Behavior Therapy and the Changes in Psychology

Running head: CHANGES IN PSYCHOLOGY Running head: does not have capital H. Not need page numbers on citations. Behavior Therapy and the Changes in the Field of Psychology Roderick J. Smith Columbia College Abstract Behavior therapy is a clinical approach that can be used to treat a variety of disorders, in various types of settings, and with a wide range of special population groups. A number of disorders have been successfully treated by using this approach. The popularity of psychotropic drugs is contributing to the growing risk of prescription drug addiction.

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This paper will discuss some of the specific contributions of behavior therapy as well as some of the problem areas where this approach is particularly effective and the changes it will make in the field of psychology (Corey, 2005). Not citations on abstract. Behavior Therapy and the Changes in the Field of Psychology I believe that the most significant change in the field of psychology will be the decrease in the use of psychotropic drugs and the increase in the popularity of coping skills. Behavior therapy has made some significant contributions to psychology that cannot be ignored.

According to the text, behavior therapy has made some significant contributions to health psychology, especially in helping people maintain a healthy lifestyle (Corey, 2005, p. 259). Behavioral medicine, the wellness movement, and approaches to holistic health is said to incorporate behavioral strategies as part of their practice (Corey, 2005, p. 259). One of the major contributions of behavior therapy is its emphasis on research and assessment of treatment outcomes. The practitioner’s responsibility is to demonstrate that the therapy is indeed working (Corey, 2005, p. 259).

If the practitioner recognizes that progress is not being made then he or she will take another look at the original analysis and treatment plan (Corey, 2005, p. 259). The text also tells us that of all the therapies presented in the book, behavior therapy and its techniques have been subjected to the most empirical research. The empirically tested techniques that behavior therapists use assure that the clients are receiving both effective and relatively brief treatment. Managed care and mental health programs also benefit from this form of therapy because it fits well within their requirements and guidelines.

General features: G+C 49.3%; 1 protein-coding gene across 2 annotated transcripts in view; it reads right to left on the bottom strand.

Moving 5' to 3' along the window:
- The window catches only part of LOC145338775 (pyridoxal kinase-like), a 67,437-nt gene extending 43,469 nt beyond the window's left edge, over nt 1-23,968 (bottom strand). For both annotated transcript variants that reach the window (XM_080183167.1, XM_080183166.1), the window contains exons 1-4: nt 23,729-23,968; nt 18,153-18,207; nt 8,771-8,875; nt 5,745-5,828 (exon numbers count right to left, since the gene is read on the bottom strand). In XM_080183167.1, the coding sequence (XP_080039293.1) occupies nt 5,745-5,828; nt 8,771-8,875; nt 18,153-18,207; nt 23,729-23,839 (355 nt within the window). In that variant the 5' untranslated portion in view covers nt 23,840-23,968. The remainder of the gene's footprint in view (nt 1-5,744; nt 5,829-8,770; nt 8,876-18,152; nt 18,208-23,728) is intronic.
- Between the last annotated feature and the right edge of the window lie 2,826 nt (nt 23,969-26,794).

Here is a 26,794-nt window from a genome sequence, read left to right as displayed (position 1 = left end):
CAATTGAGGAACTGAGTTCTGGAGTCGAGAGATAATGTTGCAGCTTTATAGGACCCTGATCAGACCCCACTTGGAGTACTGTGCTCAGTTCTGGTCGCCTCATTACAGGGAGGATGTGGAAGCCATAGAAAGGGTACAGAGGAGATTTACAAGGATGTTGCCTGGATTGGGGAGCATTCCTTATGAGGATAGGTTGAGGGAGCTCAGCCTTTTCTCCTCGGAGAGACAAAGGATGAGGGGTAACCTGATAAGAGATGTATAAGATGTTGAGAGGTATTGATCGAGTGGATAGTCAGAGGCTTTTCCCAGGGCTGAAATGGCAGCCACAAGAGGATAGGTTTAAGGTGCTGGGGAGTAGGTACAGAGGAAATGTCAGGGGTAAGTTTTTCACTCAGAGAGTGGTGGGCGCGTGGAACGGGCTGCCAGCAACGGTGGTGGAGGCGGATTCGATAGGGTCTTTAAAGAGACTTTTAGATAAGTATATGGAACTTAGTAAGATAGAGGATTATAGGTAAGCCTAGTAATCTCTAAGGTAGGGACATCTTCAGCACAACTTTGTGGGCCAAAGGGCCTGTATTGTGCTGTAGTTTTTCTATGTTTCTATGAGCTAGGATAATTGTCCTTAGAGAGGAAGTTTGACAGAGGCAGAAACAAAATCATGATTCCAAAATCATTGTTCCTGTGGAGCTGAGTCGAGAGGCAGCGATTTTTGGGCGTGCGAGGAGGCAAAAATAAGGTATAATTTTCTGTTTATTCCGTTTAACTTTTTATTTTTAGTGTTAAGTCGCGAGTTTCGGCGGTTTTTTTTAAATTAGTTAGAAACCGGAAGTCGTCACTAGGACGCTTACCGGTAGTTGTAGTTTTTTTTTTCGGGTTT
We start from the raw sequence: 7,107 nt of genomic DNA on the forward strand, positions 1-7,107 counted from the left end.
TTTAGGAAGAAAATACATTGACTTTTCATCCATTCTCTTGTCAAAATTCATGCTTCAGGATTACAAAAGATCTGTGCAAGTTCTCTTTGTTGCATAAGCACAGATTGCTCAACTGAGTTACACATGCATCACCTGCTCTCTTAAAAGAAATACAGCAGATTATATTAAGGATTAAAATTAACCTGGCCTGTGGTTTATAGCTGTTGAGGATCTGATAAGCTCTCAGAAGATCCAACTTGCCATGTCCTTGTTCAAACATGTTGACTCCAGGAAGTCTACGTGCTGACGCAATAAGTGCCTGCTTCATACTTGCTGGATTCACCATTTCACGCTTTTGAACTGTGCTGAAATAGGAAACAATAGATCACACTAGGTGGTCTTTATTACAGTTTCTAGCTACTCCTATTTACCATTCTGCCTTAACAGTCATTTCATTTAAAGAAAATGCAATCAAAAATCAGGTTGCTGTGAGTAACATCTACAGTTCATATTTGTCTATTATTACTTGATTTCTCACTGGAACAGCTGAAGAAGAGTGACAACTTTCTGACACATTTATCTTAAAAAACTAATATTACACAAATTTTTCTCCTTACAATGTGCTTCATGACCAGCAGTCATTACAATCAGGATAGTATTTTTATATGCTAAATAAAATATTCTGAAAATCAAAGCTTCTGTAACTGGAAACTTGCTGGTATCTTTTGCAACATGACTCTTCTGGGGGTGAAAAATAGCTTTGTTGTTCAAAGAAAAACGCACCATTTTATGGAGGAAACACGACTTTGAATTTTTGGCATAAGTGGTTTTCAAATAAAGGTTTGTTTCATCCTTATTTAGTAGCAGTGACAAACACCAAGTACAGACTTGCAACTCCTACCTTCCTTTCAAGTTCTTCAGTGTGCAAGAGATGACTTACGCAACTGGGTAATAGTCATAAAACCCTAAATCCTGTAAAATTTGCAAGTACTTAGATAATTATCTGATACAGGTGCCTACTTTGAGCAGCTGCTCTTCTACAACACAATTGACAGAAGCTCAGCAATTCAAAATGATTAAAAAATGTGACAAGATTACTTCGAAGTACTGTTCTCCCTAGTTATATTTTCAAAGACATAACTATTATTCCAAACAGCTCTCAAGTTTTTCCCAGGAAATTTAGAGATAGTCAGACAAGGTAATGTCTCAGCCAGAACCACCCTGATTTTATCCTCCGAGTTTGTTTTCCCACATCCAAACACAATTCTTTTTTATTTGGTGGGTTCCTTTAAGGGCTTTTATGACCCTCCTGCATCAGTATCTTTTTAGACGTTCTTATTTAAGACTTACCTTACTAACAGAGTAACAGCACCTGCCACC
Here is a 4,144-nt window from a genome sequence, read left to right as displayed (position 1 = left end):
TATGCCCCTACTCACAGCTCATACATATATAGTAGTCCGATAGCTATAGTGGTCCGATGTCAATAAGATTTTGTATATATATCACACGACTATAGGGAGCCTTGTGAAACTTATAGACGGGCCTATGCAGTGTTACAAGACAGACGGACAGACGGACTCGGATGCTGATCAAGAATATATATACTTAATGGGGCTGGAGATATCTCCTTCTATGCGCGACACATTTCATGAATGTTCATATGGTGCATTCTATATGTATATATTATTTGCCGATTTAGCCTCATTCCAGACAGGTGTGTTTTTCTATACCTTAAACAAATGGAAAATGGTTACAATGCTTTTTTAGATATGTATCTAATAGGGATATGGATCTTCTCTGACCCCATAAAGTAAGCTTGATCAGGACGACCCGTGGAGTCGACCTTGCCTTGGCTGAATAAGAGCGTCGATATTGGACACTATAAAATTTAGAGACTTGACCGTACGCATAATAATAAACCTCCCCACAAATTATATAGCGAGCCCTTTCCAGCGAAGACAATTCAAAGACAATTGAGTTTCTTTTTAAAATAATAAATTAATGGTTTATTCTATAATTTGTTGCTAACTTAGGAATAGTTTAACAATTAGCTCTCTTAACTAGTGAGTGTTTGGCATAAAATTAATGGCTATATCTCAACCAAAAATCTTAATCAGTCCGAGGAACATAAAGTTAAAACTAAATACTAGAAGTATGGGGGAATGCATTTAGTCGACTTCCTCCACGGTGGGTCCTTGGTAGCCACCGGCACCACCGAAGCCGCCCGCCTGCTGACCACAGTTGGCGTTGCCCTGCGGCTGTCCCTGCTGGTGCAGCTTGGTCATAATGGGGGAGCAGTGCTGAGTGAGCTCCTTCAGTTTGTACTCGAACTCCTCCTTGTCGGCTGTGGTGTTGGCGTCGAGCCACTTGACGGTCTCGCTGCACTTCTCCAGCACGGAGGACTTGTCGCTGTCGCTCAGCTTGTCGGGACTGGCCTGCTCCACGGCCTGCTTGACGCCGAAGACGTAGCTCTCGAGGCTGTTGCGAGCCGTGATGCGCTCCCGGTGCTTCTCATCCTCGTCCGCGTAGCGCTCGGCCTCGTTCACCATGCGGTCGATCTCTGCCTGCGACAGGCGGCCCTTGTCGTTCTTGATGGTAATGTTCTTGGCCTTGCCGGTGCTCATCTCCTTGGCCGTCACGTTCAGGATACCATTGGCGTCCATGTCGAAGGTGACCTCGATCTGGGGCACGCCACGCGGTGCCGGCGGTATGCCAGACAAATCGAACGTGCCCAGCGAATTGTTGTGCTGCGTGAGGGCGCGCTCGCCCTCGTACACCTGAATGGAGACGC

Some might argue that the popularity of drugs and their supposedly quick fix will be harder to overcome than what I am willing to acknowledge. I have been observing how health conscious Americans have become over the years. The use of drugs has been linked to other health related issues whether the drugs were legal or illegal. The issue that I believe will be the most influential when the shift begins will be the tightening of the ethical issues involved in prescribing drugs. A significant strength that the behavioral approach can boast of is its emphasis on ethical accountability (Corey, 2005, p. 260).

According to the text, behavior therapy is ethically neutral in that it does not dictate whose behavior or what behavior should be changed. The clients have a great deal of control and freedom in deciding what the goals of therapy will be (Corey, 2005, p. 260). The ethical issue is addressed when the therapist states that therapy is based on an education process. Clients learn about the nature of counseling, the procedures that may be employed, and the benefits and risks (Corey, 2005, p. 260). What this does for the client is makes them informed, fully enfranchised partners in the therapeutic process (Corey, 2005, p. 60). People are looking for ways to overcome or avoid becoming dependent on drugs. Most people would rather learn how to cope with certain issues on their own. Behavior therapy is pretty effective in teaching people how to cope with some of life’s common problems. Some selected problem areas that behavior therapy is particularly effective in is anxiety disorders, depression, substance abuse, eating disorders, domestic violence, sexual deviance, pain management, and hypertension (Corey, 2005, p. 228). The therapy sessions are well defined and procedural.

Both the therapist and the client have clearly defined roles, and the importance of client awareness and participation in the therapeutic process is stressed. The therapist teaches concrete skills to the client utilizing instruction, modeling, and performance feedback (Corey, 2005, p. 235). According to the text, the client engages in rehearsal with feedback until skills are well learned. The client also often receives homework assignments to complete between therapy sessions (Corey, 2005, p. 235). In order for therapy to be successful, the client must be fully cooperative and motivated to change and fully carry out therapeutic activities.

If the clients are not involved in this way, then chances are slim that therapy will be successful (Corey, 2005, p. 235). References Corey, G. (2005). Theory and practice of counseling and psychotherapy (7th ed. ). Belmont, CA: Thomson Brooks/Cole. 6 Use more references Corey, G. (2005). Theory and Practice of Counseling and Psychotherapy (7th ed. ). Belmont, CA: Thomson Brooks/Cole. – should be – Corey, G. (2005). Theory and practice of counseling and psychotherapy (7th ed. ). Belmont, CA: Thomson Brooks/Cole. Grade 86%

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